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Having a Facebook Account Is to Beg to Be Manipulated

You’re a guinea pig in research studies of how best to target, engage and monetize you.
 
 
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What do you call it when media try to manipulate your feelings without first asking for informed consent?

Tuesday. 

Example:  The average Facebook user sees only 20 percent of the 1,500 stories per day that could have shown up in their news feed.  The posts you receive are determined by algorithms whose bottom line is Facebook’s bottom line.  The company is constantly adjusting all kinds of dials, quietly looking for the optimal mix to make us spend more of our time and money on Facebook.  Of course the more we’re on Facebook, the more information they have about us to fine-tune their formulas for picking ads to show us.  That’s their business model: We create and give Facebook, for free, the content they use and the data they mine to hold our attention, which Facebook in turn sells to advertisers. 

Those are the terms of service that everyone, without reading, clicks “I Agree to” – and not just for Facebook. We make comparable mindless contracts all the time with Gmail, Yahoo, Twitter, Amazon, Siri, Yelp, Pandora and tons of other apps, retailers and advertiser-supported news and entertainment.  If you’re online, if you use a smartphone, you’re an experimental subject in proprietary research studies of how best to target, engage and monetize you.  They’re always testing content, design, headlines, graphics, prices, promotions, profiling tools, you name it, and you’ve opted in whether you realize it or not.    

Many of these experiments hinge on our feelings, because much of what makes us come, stay, buy, like, share, comment and come back is emotional, not rational.  So it should surprise no one that Facebook wants to know what makes its users happier.  But when they acknowledged last month that they had tested – on 700,000 people, for one week – whether increasing the fraction of upbeat posts in their news feeds made them feel more upbeat (it did), a  firestorm broke out. 

The charge:  People are being treated like guinea pigs without their consent. Unaccountable corporations are secretly manipulating our emotions.  This is the slippery slope to “Brave New World.”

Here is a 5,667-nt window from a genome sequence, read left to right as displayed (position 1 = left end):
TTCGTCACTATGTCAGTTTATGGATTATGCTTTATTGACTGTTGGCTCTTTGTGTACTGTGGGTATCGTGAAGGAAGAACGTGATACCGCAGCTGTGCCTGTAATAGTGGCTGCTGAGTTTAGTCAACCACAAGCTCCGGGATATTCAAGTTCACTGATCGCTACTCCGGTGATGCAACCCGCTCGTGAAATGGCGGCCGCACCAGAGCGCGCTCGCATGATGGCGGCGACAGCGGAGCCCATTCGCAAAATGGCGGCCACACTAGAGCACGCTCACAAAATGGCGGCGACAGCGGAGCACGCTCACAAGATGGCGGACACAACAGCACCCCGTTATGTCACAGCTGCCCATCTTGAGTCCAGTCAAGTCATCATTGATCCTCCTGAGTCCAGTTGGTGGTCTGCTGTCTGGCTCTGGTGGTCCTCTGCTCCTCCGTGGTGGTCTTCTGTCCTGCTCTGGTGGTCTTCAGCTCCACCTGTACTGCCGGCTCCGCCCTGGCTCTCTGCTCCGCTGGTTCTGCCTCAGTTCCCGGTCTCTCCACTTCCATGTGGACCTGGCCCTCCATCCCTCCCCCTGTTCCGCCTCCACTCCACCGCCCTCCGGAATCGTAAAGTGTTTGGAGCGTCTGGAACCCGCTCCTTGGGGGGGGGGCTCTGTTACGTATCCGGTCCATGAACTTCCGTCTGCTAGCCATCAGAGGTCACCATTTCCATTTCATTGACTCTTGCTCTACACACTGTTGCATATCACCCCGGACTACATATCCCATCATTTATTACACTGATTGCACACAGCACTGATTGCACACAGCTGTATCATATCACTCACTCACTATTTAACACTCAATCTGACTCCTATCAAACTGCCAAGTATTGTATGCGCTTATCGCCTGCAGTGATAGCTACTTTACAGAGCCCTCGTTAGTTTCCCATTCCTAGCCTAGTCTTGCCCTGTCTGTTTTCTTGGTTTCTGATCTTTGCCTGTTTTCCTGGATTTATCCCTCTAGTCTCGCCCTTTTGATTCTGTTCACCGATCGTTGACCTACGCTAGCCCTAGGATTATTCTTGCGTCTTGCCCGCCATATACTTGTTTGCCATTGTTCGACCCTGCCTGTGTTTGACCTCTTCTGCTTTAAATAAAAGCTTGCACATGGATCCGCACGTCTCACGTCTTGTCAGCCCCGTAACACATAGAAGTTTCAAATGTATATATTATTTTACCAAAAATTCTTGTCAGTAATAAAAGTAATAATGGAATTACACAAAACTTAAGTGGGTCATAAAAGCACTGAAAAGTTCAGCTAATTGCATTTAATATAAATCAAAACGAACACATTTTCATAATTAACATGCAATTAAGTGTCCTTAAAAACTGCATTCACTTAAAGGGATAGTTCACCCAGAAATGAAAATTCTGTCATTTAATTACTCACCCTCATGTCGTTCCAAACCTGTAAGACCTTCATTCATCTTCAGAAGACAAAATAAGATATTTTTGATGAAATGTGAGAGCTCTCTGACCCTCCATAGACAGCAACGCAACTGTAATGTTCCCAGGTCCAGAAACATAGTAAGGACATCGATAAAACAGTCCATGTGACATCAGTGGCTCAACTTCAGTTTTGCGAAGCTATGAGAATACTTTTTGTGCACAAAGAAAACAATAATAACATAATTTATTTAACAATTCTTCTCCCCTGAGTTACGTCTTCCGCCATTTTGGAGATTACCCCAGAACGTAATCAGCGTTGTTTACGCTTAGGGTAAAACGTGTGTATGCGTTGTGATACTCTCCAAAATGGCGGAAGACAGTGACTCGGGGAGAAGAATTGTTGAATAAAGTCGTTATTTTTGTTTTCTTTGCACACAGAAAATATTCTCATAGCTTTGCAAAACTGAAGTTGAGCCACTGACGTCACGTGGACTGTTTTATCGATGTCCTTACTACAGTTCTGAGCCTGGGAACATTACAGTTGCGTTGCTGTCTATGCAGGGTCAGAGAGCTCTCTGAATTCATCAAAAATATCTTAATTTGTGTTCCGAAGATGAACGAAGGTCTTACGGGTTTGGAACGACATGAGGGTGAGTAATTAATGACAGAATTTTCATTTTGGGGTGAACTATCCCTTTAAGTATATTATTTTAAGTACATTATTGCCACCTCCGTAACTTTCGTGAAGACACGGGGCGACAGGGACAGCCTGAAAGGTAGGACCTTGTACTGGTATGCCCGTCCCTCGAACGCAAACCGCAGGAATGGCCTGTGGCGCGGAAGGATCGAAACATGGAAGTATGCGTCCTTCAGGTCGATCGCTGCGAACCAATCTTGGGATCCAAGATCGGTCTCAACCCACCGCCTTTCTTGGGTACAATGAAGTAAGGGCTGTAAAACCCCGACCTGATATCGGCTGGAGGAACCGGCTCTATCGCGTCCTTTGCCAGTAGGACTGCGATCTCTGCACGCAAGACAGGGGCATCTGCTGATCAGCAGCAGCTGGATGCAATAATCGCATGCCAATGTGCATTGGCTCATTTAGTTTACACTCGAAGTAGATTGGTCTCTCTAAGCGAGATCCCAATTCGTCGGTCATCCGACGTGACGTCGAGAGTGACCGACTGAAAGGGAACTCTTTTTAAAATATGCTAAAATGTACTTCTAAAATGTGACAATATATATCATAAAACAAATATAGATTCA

So what else is new?  Neil Postman first warned us about “Amusing Ourselves to Death” –  the name of his book – in 1984, before the Web was spun. But that didn’t stop  entertainment, which is exquisitely attuned to the marketplace, from making its long march through our institutions.  Today, politics is all about unaccountable corporations manipulating our emotions; they're constantly testing and targeting their paid messages to voters, none of whom are asked for informed consent.  The news industry is all about the audience, and much of its content has long been driven by the primal power of danger, sex and novelty to trap our attention, but there's no clamor for shows and sites to warn us we're lab chimps.  

John Kenneth Galbraith called advertising " the management of specific demand." Ads tell us stories, which are all variants of: If you buy this, you'll be happy. Their words and images were tested on audiences even before Don Draper was a boy, and now digital analytics gives marketers new attention management techniques to use on us.  Today, every tweet, every YouTube or blog post aspires to be viral, and when that happens, no one complains that some cat or cute kid or Kardashian has used Orwellian mind-control to manipulate our mood.  

I’ll give the Facebook freakout this:  University partners did the research using Facebook’s data, and the academic vetting process could have gone the other way and nixed the project.  But even if that had happened, Facebook could still have conducted this experiment, just as they and Google and plenty of other companies no doubt continue to adjust algorithms, run randomized trials of content and design (known as A/B tests) and discover the many economic, political and cultural micro-tribes we consumers belong to.  Academic committees called Institutional Review Boards rule on what professors can do to research subjects, but informed consent in Silicon Valley is basically what someone can get away with, which is what’s been true for commerce, politics and the content industries since at least the 1980s.

 
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